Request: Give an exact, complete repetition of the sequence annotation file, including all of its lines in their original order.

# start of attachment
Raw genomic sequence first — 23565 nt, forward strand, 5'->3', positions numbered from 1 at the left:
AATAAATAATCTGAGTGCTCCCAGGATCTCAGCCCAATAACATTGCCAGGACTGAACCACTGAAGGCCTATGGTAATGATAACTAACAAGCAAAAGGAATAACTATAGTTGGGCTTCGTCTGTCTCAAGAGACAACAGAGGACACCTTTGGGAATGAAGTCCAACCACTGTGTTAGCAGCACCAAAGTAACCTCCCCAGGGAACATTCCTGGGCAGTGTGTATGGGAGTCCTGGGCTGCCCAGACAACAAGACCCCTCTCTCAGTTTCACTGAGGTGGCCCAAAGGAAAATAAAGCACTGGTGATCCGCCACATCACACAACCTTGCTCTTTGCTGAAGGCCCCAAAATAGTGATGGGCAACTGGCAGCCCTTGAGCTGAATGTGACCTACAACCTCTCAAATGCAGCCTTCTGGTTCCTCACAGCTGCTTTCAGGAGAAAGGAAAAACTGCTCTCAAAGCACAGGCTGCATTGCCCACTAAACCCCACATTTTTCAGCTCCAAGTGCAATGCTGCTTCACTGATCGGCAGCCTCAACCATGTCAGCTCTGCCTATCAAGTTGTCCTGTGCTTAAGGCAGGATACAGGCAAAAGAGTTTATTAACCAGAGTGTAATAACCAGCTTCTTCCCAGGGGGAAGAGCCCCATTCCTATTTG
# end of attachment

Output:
Raw genomic sequence first — 23565 nt, forward strand, 5'->3', positions numbered from 1 at the left:
AATAAATAATCTGAGTGCTCCCAGGATCTCAGCCCAATAACATTGCCAGGACTGAACCACTGAAGGCCTATGGTAATGATAACTAACAAGCAAAAGGAATAACTATAGTTGGGCTTCGTCTGTCTCAAGAGACAACAGAGGACACCTTTGGGAATGAAGTCCAACCACTGTGTTAGCAGCACCAAAGTAACCTCCCCAGGGAACATTCCTGGGCAGTGTGTATGGGAGTCCTGGGCTGCCCAGACAACAAGACCCCTCTCTCAGTTTCACTGAGGTGGCCCAAAGGAAAATAAAGCACTGGTGATCCGCCACATCACACAACCTTGCTCTTTGCTGAAGGCCCCAAAATAGTGATGGGCAACTGGCAGCCCTTGAGCTGAATGTGACCTACAACCTCTCAAATGCAGCCTTCTGGTTCCTCACAGCTGCTTTCAGGAGAAAGGAAAAACTGCTCTCAAAGCACAGGCTGCATTGCCCACTAAACCCCACATTTTTCAGCTCCAAGTGCAATGCTGCTTCACTGATCGGCAGCCTCAACCATGTCAGCTCTGCCTATCAAGTTGTCCTGTGCTTAAGGCAGGATACAGGCAAAAGAGTTTATTAACCAGAGTGTAATAACCAGCTTCTTCCCAGGGGGAAGAGCCCCATTCCTATTTG